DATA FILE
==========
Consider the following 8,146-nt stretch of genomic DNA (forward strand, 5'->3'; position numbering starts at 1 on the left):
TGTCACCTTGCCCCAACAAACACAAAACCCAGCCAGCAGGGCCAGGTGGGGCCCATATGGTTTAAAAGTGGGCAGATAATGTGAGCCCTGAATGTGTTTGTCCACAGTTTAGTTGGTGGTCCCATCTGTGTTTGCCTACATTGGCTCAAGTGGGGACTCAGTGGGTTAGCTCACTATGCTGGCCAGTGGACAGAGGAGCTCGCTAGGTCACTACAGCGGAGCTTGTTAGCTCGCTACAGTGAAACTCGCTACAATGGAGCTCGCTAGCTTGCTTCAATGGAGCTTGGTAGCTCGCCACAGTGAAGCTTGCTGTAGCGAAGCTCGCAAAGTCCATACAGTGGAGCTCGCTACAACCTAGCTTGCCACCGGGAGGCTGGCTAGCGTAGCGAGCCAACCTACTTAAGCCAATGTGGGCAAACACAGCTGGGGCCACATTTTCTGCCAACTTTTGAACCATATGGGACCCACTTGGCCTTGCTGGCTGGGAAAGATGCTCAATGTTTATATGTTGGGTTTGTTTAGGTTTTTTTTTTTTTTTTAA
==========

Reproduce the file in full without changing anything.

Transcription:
Consider the following 8,146-nt stretch of genomic DNA (forward strand, 5'->3'; position numbering starts at 1 on the left):
TGTCACCTTGCCCCAACAAACACAAAACCCAGCCAGCAGGGCCAGGTGGGGCCCATATGGTTTAAAAGTGGGCAGATAATGTGAGCCCTGAATGTGTTTGTCCACAGTTTAGTTGGTGGTCCCATCTGTGTTTGCCTACATTGGCTCAAGTGGGGACTCAGTGGGTTAGCTCACTATGCTGGCCAGTGGACAGAGGAGCTCGCTAGGTCACTACAGCGGAGCTTGTTAGCTCGCTACAGTGAAACTCGCTACAATGGAGCTCGCTAGCTTGCTTCAATGGAGCTTGGTAGCTCGCCACAGTGAAGCTTGCTGTAGCGAAGCTCGCAAAGTCCATACAGTGGAGCTCGCTACAACCTAGCTTGCCACCGGGAGGCTGGCTAGCGTAGCGAGCCAACCTACTTAAGCCAATGTGGGCAAACACAGCTGGGGCCACATTTTCTGCCAACTTTTGAACCATATGGGACCCACTTGGCCTTGCTGGCTGGGAAAGATGCTCAATGTTTATATGTTGGGTTTGTTTAGGTTTTTTTTTTTTTTTTAA